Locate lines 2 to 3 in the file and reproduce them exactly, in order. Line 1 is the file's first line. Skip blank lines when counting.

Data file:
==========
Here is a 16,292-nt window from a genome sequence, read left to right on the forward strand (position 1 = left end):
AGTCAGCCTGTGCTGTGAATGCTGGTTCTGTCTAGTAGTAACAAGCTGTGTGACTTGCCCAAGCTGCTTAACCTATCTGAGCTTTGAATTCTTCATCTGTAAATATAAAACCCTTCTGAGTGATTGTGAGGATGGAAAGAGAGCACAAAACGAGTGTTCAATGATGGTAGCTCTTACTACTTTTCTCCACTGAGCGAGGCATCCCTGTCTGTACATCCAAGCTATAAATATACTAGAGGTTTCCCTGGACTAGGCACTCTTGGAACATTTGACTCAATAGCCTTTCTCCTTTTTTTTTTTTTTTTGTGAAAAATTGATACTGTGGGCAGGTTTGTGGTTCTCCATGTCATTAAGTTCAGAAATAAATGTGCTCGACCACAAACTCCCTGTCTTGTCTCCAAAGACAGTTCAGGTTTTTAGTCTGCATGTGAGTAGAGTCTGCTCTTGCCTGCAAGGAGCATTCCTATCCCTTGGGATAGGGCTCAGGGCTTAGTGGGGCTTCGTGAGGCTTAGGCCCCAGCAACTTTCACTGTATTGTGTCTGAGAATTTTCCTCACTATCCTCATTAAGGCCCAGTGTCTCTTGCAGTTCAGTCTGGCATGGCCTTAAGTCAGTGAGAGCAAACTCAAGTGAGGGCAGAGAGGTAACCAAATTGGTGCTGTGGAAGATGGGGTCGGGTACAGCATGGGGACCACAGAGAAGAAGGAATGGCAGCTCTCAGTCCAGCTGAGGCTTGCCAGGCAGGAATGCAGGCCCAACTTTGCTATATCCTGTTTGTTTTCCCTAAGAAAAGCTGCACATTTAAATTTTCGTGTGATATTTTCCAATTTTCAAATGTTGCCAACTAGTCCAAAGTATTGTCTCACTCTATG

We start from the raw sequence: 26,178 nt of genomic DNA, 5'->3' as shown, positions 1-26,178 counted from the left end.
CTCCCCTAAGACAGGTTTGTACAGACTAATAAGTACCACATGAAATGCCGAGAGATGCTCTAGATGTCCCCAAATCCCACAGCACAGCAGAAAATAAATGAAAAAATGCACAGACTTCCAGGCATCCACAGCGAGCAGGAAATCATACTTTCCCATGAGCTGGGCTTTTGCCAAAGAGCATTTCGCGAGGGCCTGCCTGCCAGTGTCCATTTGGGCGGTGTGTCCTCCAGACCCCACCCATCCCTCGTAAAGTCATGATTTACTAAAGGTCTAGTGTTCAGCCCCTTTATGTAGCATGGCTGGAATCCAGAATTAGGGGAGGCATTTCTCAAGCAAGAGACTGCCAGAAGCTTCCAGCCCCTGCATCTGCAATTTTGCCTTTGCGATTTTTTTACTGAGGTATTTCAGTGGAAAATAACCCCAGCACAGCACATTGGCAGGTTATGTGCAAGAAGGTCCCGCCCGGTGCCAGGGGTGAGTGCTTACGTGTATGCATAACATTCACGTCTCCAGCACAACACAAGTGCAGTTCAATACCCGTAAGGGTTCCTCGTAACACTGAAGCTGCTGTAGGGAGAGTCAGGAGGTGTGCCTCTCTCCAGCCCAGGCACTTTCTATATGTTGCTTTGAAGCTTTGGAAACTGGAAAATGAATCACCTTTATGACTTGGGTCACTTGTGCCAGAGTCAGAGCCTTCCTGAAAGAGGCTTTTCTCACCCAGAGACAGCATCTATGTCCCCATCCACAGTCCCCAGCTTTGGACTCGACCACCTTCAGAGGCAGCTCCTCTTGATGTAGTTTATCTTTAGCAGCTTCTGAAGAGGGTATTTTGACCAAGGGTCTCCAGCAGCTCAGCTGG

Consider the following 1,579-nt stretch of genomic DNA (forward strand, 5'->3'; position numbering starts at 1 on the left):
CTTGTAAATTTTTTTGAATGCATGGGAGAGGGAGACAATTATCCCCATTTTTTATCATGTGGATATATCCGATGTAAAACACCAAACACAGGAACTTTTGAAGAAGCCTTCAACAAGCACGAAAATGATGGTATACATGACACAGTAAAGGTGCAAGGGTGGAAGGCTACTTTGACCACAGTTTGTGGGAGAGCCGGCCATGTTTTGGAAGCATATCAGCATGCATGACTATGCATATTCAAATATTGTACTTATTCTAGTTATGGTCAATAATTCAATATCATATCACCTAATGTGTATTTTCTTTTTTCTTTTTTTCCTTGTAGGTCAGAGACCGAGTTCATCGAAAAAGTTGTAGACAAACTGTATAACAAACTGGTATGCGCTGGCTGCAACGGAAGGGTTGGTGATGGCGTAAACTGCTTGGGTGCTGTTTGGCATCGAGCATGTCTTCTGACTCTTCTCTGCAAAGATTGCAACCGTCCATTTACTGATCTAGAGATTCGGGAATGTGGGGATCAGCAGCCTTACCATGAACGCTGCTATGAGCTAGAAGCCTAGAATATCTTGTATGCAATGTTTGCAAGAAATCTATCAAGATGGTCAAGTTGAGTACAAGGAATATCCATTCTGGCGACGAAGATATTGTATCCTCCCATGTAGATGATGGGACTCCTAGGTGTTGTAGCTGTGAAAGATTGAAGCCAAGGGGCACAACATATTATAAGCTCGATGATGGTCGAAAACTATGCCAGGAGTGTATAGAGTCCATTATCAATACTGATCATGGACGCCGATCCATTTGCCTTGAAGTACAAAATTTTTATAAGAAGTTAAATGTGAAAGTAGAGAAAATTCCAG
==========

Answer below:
AGTCAGCCTGTGCTGTGAATGCTGGTTCTGTCTAGTAGTAACAAGCTGTGTGACTTGCCCAAGCTGCTTAACCTATCTGAGCTTTGAATTCTTCATCTGTAAATATAAAACCCTTCTGAGTGATTGTGAGGATGGAAAGAGAGCACAAAACGAGTGTTCAATGATGGTAGCTCTTACTACTTTTCTCCACTGAGCGAGGCATCCCTGTCTGTACATCCAAGCTATAAATATACTAGAGGTTTCCCTGGACTAGGCACTCTTGGAACATTTGACTCAATAGCCTTTCTCCTTTTTTTTTTTTTTTTGTGAAAAATTGATACTGTGGGCAGGTTTGTGGTTCTCCATGTCATTAAGTTCAGAAATAAATGTGCTCGACCACAAACTCCCTGTCTTGTCTCCAAAGACAGTTCAGGTTTTTAGTCTGCATGTGAGTAGAGTCTGCTCTTGCCTGCAAGGAGCATTCCTATCCCTTGGGATAGGGCTCAGGGCTTAGTGGGGCTTCGTGAGGCTTAGGCCCCAGCAACTTTCACTGTATTGTGTCTGAGAATTTTCCTCACTATCCTCATTAAGGCCCAGTGTCTCTTGCAGTTCAGTCTGGCATGGCCTTAAGTCAGTGAGAGCAAACTCAAGTGAGGGCAGAGAGGTAACCAAATTGGTGCTGTGGAAGATGGGGTCGGGTACAGCATGGGGACCACAGAGAAGAAGGAATGGCAGCTCTCAGTCCAGCTGAGGCTTGCCAGGCAGGAATGCAGGCCCAACTTTGCTATATCCTGTTTGTTTTCCCTAAGAAAAGCTGCACATTTAAATTTTCGTGTGATATTTTCCAATTTTCAAATGTTGCCAACTAGTCCAAAGTATTGTCTCACTCTATG

We start from the raw sequence: 26,178 nt of genomic DNA, 5'->3' as shown, positions 1-26,178 counted from the left end.